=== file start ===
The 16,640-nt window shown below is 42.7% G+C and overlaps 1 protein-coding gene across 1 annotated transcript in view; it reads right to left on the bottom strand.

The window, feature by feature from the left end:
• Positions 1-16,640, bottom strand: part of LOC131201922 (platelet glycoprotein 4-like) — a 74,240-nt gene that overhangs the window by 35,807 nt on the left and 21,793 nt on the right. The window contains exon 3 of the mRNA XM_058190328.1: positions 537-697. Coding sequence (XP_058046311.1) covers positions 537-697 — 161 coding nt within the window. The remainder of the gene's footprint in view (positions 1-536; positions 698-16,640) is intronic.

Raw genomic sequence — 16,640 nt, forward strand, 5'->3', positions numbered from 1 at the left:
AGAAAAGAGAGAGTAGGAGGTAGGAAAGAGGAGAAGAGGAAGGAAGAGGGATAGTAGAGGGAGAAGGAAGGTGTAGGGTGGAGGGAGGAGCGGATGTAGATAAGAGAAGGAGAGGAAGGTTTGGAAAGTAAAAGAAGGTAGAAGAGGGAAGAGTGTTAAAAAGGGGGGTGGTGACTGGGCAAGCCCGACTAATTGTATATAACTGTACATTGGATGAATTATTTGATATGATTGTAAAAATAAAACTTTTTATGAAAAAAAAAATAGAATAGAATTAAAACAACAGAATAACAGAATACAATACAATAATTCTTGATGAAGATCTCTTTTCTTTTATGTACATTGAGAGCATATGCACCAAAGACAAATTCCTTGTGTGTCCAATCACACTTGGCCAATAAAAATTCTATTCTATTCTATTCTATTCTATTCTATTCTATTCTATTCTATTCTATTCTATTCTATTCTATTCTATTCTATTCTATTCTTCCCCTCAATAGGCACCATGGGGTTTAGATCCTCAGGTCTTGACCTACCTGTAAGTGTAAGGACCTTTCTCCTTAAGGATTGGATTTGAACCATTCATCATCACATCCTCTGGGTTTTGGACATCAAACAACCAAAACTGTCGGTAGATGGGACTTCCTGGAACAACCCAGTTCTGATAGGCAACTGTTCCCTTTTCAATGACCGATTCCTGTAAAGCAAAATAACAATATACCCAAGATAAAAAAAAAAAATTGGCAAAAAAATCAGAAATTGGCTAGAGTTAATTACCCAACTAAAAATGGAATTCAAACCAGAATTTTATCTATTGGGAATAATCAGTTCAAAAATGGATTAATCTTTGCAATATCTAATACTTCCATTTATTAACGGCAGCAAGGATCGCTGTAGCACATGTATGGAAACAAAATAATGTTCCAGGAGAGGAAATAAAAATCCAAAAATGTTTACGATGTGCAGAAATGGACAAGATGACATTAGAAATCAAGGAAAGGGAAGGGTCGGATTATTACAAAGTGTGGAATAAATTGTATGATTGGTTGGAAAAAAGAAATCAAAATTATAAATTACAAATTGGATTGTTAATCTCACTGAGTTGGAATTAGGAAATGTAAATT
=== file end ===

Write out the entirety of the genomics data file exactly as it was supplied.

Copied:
The 16,640-nt window shown below is 42.7% G+C and overlaps 1 protein-coding gene across 1 annotated transcript in view; it reads right to left on the bottom strand.

The window, feature by feature from the left end:
• Positions 1-16,640, bottom strand: part of LOC131201922 (platelet glycoprotein 4-like) — a 74,240-nt gene that overhangs the window by 35,807 nt on the left and 21,793 nt on the right. The window contains exon 3 of the mRNA XM_058190328.1: positions 537-697. Coding sequence (XP_058046311.1) covers positions 537-697 — 161 coding nt within the window. The remainder of the gene's footprint in view (positions 1-536; positions 698-16,640) is intronic.

Raw genomic sequence — 16,640 nt, forward strand, 5'->3', positions numbered from 1 at the left:
AGAAAAGAGAGAGTAGGAGGTAGGAAAGAGGAGAAGAGGAAGGAAGAGGGATAGTAGAGGGAGAAGGAAGGTGTAGGGTGGAGGGAGGAGCGGATGTAGATAAGAGAAGGAGAGGAAGGTTTGGAAAGTAAAAGAAGGTAGAAGAGGGAAGAGTGTTAAAAAGGGGGGTGGTGACTGGGCAAGCCCGACTAATTGTATATAACTGTACATTGGATGAATTATTTGATATGATTGTAAAAATAAAACTTTTTATGAAAAAAAAAATAGAATAGAATTAAAACAACAGAATAACAGAATACAATACAATAATTCTTGATGAAGATCTCTTTTCTTTTATGTACATTGAGAGCATATGCACCAAAGACAAATTCCTTGTGTGTCCAATCACACTTGGCCAATAAAAATTCTATTCTATTCTATTCTATTCTATTCTATTCTATTCTATTCTATTCTATTCTATTCTATTCTATTCTATTCTATTCTATTCTTCCCCTCAATAGGCACCATGGGGTTTAGATCCTCAGGTCTTGACCTACCTGTAAGTGTAAGGACCTTTCTCCTTAAGGATTGGATTTGAACCATTCATCATCACATCCTCTGGGTTTTGGACATCAAACAACCAAAACTGTCGGTAGATGGGACTTCCTGGAACAACCCAGTTCTGATAGGCAACTGTTCCCTTTTCAATGACCGATTCCTGTAAAGCAAAATAACAATATACCCAAGATAAAAAAAAAAAATTGGCAAAAAAATCAGAAATTGGCTAGAGTTAATTACCCAACTAAAAATGGAATTCAAACCAGAATTTTATCTATTGGGAATAATCAGTTCAAAAATGGATTAATCTTTGCAATATCTAATACTTCCATTTATTAACGGCAGCAAGGATCGCTGTAGCACATGTATGGAAACAAAATAATGTTCCAGGAGAGGAAATAAAAATCCAAAAATGTTTACGATGTGCAGAAATGGACAAGATGACATTAGAAATCAAGGAAAGGGAAGGGTCGGATTATTACAAAGTGTGGAATAAATTGTATGATTGGTTGGAAAAAAGAAATCAAAATTATAAATTACAAATTGGATTGTTAATCTCACTGAGTTGGAATTAGGAAATGTAAATT